When it comes to UX interviews, general principles are the tip of the iceberg when it comes to gathering essential data for a successful UX research project. In the last couple years I’ve identified three major areas that are easy to gloss over when building the project strategy and executing on the research plan. If overlooked, they have the potential to reduce the effectiveness of the UX interview project execution, so researchers need to get them right every time.
1. Recruitment doesn’t end with an email
Participant recruitment is difficult for any study scientific or otherwise, and UX research is no exception. It’s easy to feel a sense of accomplishment from getting the necessary number of participants scheduled at each location, so much so that there’s a natural tendency to be entirely focused on interview day at that point – making sure the necessary logistics are in place, equipment prepared, and interview script ready to go.
But wait! Recruitment has only just begun. It’s important to keep the following tips in mind as you continue to interact with each participant:
- If the researcher is a third-party contractor, the client should send out an ice-breaker email to each participant. This will allow the researcher to reply to the email thread with a scheduling request that is less likely to be ignored as spam. If the sessions are remote, that scheduling email should include a request for the best phone number to reach the participant. If the sessions are in person, this is an opportunity to provide details for the location of the interviews.
- Send a session calendar invite. When they accept an event on their weekly calendar, participants are agreeing to a commitment to be ready to go on a particular data and time.
- Send a reminder email. Participants lives are busy too, so don’t assume they’ll remember about the session. The likelihood of no-shows decreases dramatically with a friendly reminder email the day before the session.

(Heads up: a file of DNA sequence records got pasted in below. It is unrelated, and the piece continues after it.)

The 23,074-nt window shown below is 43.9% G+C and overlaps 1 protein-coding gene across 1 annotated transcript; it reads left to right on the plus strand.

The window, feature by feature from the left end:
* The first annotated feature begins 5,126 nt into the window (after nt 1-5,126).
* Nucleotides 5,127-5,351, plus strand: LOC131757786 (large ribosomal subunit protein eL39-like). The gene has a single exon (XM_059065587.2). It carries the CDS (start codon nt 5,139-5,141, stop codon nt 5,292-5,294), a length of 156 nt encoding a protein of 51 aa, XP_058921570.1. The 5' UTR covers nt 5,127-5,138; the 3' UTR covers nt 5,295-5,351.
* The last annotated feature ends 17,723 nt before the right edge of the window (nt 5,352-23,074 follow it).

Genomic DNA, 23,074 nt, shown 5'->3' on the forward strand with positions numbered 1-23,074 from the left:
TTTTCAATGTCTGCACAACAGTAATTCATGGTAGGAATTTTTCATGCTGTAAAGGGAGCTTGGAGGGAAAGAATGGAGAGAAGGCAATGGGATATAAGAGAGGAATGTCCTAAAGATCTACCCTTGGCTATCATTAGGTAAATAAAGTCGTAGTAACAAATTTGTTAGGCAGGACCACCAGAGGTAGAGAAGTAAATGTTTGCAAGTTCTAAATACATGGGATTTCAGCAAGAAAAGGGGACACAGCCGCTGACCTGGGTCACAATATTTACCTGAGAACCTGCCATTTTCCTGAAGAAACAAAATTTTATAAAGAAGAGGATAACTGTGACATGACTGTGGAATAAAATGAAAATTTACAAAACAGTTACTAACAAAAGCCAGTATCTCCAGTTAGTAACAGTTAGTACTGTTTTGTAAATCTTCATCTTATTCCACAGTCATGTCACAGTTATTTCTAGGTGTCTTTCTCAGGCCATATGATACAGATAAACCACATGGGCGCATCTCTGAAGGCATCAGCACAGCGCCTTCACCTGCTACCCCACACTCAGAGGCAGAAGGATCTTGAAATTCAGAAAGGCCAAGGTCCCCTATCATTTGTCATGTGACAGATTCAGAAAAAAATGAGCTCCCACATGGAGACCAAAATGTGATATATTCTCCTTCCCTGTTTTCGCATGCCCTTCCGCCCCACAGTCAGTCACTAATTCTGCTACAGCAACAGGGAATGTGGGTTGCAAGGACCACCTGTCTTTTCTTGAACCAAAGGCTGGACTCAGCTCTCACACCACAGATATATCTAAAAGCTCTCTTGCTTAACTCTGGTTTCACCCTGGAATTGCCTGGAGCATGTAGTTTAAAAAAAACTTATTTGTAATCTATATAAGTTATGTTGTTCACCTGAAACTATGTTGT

2. Persistently dig for data
Just as a treasure hunter wouldn’t arrive at the “X” and expect to immediately locate the treasure, conducting an interview should be a passionate effort for the determined researcher. Asking the question on a script is like sticking a shovel in the top soil. Only through persistent digging will the complexities below the surface be reached to expose the treasure. The following are two primary “methods of persistence” that every researcher should utilize:
- Encourage the participant to think out loud. During exploratory sessions involving a software interface or a website, the “think out loud” method allows the researcher to get pulled directly into the mind of the participant. This is easier said than done, and I always cross my fingers that my interviewees are known by friends and family to “talk to themselves”, since these are the participants that have developed the art of thinking out loud. For participants who struggle with this initially, slowing down and giving them a friendly reminder (and even an example if necessary) can help them get over the sometimes awkward feeling of expressing their thoughts verbally.
- Employ awkward pausing. Even when the interview questions have been written with painstaking non-direction, it’s all too common that the responses are high level and even ambiguous at their worst. I’ve tried out plenty of methods to encourage participants to extrapolate on their feedback during interviews, and I’ve found the simple technique of awkward pausing works most effectively across all personality types. Keep in mind that the pause length should qualify as awkward. The moment the researcher feels uncomfortable with the silence is usually the moment the participant is about to go into more detail or provide a further thought that could make all the difference.
3. Script writing doesn’t end with the customer research plan
Consider the interview script an ever-evolving framework:
- Evolution refers to a process of specialization, and in this sense the script should be edited as discoveries unfold during the interview process. Questions should be restructured as more effective phrasing reveals itself, and new questions should be added as valuable discoveries are uncovered.
- Create an aura of genuine curiosity. Commonly, participants can be feeling fatigued during the first and final interviews of the day, as well as interviews scheduled right after lunch. In these instances, it’s up to the researcher to keep the energy level high and tactfully spur the participant on. Sensing that the researcher is genuinely curious and interested will breathe energy into the participant’s responses.
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I joined CRi as a User Experience Designer in 2016. Originally a pre-med student in college, I found myself fascinated by the human mind. After completing an internship in behavioral neuroscience I began a focus on human-computer interaction. As a UX professional I’m continually fascinated by the impact of great products on human mood and behavior.